Conflict of interest

conflict of interest

Legally a conflict of interest is a conflict between a person's personally interests and their professional obligations. Generally, the phrase is used when it seems a person's personal interests interfere with an impersonal matter. The generally accepted plural is conflicts of interest; however, … [Read more...]

Gage, gauge, and gouge

Besides being a surname, a gage is something given as a security of an obligation, such as a glove or hat in a duel. It is also a variant spelling of gauge, though the latter spelling is much more common. Gauge can be an tool that measures and displays the level of something. Or as a … [Read more...]

Sycophant

A sycophant is a person who praises others to make themselves look better, usually people in powerful positions. It is similar to the word psycho, but does not carry the connotation of being crazy. History This comes from the Greek word sykophantēs, and originally was a combination of sykon fig … [Read more...]

Willy-nilly

In the past willy-nilly meant willingly or unwillingly; or without consideration for those involved. Now it has the more common definition of without a plan or haphazardly. It is hyphenated. Examples What happens at, say an auction, when a guy arrives pushing a wheelbarrow of money, handing it … [Read more...]

Fracking

Fracking is a shortened version of the phrase hydraulic fracturing, a process which uses high-pressured liquid to force gas or oil out of the earth. Examples Shale oil and gas drilling employing hydraulic fracturing, or fracking, produces millions of gallons of chemical-laced wastewater. [ABC … [Read more...]

Kludge

A kludge is a temporary solution to a problem, usually with mismatched parts. It is a synonym for jury-rig and its variants. It can be phonetically confused with sludge or crud, but does not carry the connotation of being dirty. Examples Windows 8 hasn't gone over well. It's an odd … [Read more...]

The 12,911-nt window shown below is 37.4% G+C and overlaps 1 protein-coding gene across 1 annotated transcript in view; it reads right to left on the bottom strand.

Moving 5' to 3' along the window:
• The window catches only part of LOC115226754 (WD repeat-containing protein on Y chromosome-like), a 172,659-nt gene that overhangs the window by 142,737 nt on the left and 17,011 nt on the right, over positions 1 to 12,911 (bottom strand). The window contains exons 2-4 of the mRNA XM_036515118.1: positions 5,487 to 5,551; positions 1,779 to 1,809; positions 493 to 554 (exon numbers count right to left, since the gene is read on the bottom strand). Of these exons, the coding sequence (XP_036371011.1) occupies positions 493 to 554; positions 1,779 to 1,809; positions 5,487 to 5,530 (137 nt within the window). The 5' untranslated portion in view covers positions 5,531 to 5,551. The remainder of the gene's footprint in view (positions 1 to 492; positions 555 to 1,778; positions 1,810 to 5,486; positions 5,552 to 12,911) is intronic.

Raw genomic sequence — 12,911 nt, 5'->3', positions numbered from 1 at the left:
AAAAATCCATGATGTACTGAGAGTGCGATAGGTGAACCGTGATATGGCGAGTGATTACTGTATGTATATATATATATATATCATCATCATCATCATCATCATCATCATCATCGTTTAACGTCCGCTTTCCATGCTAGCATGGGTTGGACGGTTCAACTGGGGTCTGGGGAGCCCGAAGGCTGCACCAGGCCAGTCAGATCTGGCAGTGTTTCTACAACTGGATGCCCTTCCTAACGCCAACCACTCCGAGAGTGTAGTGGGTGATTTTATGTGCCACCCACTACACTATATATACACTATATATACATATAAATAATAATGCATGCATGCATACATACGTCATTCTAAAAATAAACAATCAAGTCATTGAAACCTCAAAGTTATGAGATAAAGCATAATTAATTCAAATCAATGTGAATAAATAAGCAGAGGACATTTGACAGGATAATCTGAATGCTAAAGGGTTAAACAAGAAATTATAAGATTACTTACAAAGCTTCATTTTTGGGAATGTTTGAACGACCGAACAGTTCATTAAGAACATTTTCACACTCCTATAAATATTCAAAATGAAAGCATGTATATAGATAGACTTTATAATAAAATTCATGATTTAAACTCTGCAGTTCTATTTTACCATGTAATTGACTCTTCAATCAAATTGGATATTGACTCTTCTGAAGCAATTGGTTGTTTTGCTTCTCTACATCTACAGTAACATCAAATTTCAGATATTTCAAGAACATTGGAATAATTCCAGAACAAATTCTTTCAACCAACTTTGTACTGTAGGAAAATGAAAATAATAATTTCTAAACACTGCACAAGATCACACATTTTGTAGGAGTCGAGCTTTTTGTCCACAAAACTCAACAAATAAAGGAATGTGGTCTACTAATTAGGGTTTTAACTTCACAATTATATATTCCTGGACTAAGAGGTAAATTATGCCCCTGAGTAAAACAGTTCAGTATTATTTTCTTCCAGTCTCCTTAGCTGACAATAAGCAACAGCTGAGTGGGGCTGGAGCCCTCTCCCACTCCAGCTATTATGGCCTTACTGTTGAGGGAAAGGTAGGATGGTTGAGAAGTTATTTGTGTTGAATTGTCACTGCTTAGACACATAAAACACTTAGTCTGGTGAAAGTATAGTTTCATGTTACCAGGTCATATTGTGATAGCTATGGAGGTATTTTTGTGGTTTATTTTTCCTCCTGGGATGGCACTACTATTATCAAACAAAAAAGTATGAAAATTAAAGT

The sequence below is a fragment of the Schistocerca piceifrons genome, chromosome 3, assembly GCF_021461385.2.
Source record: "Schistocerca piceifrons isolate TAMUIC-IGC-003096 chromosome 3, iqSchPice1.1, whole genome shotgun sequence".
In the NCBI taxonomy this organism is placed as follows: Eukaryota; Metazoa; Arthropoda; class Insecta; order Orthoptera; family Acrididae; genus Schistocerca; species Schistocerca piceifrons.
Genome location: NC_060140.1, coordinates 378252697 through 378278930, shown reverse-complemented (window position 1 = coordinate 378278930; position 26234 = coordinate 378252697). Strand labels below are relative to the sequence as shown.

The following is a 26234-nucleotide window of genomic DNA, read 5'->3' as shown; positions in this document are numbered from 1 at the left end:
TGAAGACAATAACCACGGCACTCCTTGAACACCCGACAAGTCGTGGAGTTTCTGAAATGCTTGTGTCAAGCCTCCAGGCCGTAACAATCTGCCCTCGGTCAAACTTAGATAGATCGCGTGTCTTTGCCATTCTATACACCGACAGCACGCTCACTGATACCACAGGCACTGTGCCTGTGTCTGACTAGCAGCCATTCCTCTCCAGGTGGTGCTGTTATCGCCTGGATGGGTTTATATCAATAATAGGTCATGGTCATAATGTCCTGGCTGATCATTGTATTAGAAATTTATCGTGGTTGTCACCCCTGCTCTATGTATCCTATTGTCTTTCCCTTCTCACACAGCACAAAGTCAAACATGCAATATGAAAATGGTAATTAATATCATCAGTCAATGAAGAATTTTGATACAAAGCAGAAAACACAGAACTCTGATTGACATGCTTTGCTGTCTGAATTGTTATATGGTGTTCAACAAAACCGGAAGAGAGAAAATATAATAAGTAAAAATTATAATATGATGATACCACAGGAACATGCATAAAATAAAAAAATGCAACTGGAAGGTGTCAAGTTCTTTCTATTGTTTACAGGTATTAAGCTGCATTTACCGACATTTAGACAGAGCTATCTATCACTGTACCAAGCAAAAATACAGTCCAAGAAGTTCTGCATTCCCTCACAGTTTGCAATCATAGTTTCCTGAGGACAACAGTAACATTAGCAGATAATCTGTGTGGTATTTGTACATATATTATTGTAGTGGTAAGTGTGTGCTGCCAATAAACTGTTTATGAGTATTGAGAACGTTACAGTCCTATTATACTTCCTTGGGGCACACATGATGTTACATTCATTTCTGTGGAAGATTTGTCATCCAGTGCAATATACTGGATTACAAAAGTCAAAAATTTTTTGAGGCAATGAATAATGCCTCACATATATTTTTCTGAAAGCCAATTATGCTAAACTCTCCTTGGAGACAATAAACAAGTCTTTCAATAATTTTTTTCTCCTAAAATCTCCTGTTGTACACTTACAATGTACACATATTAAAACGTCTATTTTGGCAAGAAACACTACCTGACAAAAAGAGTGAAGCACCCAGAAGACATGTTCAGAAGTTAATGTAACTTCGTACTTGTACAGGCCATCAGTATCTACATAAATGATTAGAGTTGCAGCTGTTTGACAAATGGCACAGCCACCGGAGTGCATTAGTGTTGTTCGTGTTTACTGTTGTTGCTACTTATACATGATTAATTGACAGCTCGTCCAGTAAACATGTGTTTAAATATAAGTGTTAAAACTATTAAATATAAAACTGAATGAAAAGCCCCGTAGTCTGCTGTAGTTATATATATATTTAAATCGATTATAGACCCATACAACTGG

Improvise vs. improvize

In an instance of agreement, the proper spelling is the same everywhere in the English-speaking world: improvise. It means to speak without preparation or invent something using the materials at hand. Examples However, the actress says that the western dance helps her to improvise and fine tune … [Read more...]

Also-ran

An also-ran is someone who lost a race, either athletic or political, by a large margin, or someone of little significance. It is hyphenated. Examples Texas Gov. Rick Perry got some good news last week. In a FOX News poll, Perry moved from an also-ran in the contest for the 2016 Republican … [Read more...]

Flip one’s lid vs. flip one’s wig

To flip one's lid and flip one's wig mean to suddenly lose control to some emotion, either anger or excitement. Flipping your wig is more commonly found in the United States. Contrary to popular belief, it is not an old phrase, but was born in North America in the 1980's. Examples Momma Dee … [Read more...]

At the end of the day

At the end of the day is an idiom with several meanings. It can literally be the end of one's waking hours, or the end of one's work hours. The phrase can also be used in a summary statement to mean 'when all the information has been considered' or 'the most important part is'. A related … [Read more...]

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